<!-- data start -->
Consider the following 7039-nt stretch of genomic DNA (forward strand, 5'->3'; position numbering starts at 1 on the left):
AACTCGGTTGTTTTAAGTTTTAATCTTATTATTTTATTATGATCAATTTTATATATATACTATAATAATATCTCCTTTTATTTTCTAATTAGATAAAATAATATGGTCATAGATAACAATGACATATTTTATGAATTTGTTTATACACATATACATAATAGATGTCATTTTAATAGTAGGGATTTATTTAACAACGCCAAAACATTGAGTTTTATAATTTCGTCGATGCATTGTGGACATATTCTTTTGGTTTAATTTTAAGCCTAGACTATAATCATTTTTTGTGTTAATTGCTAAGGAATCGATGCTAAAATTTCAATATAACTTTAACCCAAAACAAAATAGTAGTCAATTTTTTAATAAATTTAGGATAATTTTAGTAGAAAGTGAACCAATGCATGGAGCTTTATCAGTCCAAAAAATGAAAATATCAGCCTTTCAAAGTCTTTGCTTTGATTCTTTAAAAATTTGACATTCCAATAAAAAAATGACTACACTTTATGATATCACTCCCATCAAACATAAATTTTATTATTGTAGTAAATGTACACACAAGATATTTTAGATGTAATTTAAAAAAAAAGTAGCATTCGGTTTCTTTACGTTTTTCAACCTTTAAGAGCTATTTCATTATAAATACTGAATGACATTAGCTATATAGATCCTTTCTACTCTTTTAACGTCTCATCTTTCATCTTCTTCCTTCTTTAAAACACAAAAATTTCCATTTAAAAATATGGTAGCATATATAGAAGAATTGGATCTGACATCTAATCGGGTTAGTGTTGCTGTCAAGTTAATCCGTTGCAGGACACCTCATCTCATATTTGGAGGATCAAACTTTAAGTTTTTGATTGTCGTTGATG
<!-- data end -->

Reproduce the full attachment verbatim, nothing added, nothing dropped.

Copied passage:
Consider the following 7039-nt stretch of genomic DNA (forward strand, 5'->3'; position numbering starts at 1 on the left):
AACTCGGTTGTTTTAAGTTTTAATCTTATTATTTTATTATGATCAATTTTATATATATACTATAATAATATCTCCTTTTATTTTCTAATTAGATAAAATAATATGGTCATAGATAACAATGACATATTTTATGAATTTGTTTATACACATATACATAATAGATGTCATTTTAATAGTAGGGATTTATTTAACAACGCCAAAACATTGAGTTTTATAATTTCGTCGATGCATTGTGGACATATTCTTTTGGTTTAATTTTAAGCCTAGACTATAATCATTTTTTGTGTTAATTGCTAAGGAATCGATGCTAAAATTTCAATATAACTTTAACCCAAAACAAAATAGTAGTCAATTTTTTAATAAATTTAGGATAATTTTAGTAGAAAGTGAACCAATGCATGGAGCTTTATCAGTCCAAAAAATGAAAATATCAGCCTTTCAAAGTCTTTGCTTTGATTCTTTAAAAATTTGACATTCCAATAAAAAAATGACTACACTTTATGATATCACTCCCATCAAACATAAATTTTATTATTGTAGTAAATGTACACACAAGATATTTTAGATGTAATTTAAAAAAAAAGTAGCATTCGGTTTCTTTACGTTTTTCAACCTTTAAGAGCTATTTCATTATAAATACTGAATGACATTAGCTATATAGATCCTTTCTACTCTTTTAACGTCTCATCTTTCATCTTCTTCCTTCTTTAAAACACAAAAATTTCCATTTAAAAATATGGTAGCATATATAGAAGAATTGGATCTGACATCTAATCGGGTTAGTGTTGCTGTCAAGTTAATCCGTTGCAGGACACCTCATCTCATATTTGGAGGATCAAACTTTAAGTTTTTGATTGTCGTTGATG